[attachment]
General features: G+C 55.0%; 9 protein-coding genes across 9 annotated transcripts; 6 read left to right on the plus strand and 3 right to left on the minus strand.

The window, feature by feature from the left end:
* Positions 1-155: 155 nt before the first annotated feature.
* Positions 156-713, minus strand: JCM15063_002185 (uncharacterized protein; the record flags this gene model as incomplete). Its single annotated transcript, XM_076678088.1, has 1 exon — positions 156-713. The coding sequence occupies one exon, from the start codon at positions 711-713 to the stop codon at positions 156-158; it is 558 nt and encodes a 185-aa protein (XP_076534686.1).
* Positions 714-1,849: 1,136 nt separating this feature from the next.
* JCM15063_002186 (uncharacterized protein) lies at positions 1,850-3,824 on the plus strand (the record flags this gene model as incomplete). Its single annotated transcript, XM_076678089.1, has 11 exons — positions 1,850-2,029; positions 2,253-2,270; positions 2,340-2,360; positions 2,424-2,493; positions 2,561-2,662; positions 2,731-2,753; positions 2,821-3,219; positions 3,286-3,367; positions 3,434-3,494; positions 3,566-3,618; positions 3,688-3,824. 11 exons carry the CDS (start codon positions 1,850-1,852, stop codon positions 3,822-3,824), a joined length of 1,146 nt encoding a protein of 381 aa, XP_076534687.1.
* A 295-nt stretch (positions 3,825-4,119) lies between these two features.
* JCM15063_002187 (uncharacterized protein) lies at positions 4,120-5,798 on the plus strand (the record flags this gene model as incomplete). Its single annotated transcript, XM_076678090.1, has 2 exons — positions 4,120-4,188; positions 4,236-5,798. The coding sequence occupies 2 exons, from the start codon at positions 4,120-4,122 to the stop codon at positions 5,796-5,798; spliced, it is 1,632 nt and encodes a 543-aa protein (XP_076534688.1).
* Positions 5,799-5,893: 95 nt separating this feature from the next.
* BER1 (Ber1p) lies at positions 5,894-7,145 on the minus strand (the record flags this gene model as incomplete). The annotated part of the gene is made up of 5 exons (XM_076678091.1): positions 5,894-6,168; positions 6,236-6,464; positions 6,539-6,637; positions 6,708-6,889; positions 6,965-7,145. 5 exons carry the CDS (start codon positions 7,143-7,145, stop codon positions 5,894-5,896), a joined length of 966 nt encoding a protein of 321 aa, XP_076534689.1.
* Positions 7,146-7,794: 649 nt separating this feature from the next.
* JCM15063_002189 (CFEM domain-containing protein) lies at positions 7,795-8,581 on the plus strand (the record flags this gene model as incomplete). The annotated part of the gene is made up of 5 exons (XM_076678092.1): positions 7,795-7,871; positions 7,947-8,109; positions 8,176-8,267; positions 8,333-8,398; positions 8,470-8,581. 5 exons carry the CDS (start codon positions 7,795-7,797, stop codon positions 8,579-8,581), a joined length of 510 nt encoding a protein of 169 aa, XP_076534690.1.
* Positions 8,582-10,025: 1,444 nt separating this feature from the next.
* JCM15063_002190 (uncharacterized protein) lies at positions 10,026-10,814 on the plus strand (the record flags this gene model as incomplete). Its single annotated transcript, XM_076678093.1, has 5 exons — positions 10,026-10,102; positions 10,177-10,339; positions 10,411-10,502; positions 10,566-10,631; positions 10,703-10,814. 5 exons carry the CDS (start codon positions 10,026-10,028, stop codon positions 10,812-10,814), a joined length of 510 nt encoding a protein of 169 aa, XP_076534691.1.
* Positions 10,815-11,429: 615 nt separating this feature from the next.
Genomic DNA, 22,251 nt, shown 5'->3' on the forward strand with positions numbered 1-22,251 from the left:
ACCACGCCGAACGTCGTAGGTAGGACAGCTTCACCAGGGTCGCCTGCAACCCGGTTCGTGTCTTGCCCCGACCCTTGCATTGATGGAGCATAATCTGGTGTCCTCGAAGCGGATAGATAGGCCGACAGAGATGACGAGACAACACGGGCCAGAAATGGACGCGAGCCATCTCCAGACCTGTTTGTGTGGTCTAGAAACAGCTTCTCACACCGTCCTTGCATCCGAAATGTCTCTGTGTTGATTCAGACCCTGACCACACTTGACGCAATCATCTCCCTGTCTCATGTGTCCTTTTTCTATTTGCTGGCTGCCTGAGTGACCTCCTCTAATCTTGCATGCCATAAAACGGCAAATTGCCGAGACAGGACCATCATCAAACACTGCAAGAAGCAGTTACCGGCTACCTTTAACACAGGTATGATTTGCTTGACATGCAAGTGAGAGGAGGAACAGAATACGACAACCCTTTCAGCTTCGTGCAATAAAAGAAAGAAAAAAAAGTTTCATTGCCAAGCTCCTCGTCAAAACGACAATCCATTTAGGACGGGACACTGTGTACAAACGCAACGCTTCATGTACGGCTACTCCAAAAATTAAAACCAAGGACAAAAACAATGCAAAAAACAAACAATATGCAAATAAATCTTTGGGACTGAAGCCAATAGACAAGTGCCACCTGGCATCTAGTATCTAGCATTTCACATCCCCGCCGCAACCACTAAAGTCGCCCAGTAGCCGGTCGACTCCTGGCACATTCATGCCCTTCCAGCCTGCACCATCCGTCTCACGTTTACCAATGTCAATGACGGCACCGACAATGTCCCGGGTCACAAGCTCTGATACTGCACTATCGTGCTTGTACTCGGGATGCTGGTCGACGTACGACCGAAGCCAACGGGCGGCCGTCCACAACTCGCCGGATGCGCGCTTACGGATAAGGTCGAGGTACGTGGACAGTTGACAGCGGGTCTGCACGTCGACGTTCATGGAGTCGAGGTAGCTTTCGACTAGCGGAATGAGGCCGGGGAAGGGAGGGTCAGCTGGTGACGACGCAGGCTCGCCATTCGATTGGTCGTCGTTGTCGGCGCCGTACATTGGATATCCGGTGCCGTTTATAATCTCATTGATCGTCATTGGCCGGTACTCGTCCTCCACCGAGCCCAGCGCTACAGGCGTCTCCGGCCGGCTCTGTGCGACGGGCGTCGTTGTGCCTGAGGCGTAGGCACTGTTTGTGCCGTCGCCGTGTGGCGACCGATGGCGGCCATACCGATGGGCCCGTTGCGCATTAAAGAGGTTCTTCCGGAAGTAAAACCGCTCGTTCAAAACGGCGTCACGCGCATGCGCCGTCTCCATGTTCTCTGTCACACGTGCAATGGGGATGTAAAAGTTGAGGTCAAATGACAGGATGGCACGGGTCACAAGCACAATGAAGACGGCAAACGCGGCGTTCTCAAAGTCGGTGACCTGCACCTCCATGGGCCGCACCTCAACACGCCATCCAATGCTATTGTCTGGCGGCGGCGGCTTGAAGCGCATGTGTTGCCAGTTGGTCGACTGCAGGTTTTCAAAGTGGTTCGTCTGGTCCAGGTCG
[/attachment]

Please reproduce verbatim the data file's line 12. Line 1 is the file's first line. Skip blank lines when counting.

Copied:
* JCM15063_002189 (CFEM domain-containing protein) lies at positions 7,795-8,581 on the plus strand (the record flags this gene model as incomplete). The annotated part of the gene is made up of 5 exons (XM_076678092.1): positions 7,795-7,871; positions 7,947-8,109; positions 8,176-8,267; positions 8,333-8,398; positions 8,470-8,581. 5 exons carry the CDS (start codon positions 7,795-7,797, stop codon positions 8,579-8,581), a joined length of 510 nt encoding a protein of 169 aa, XP_076534690.1.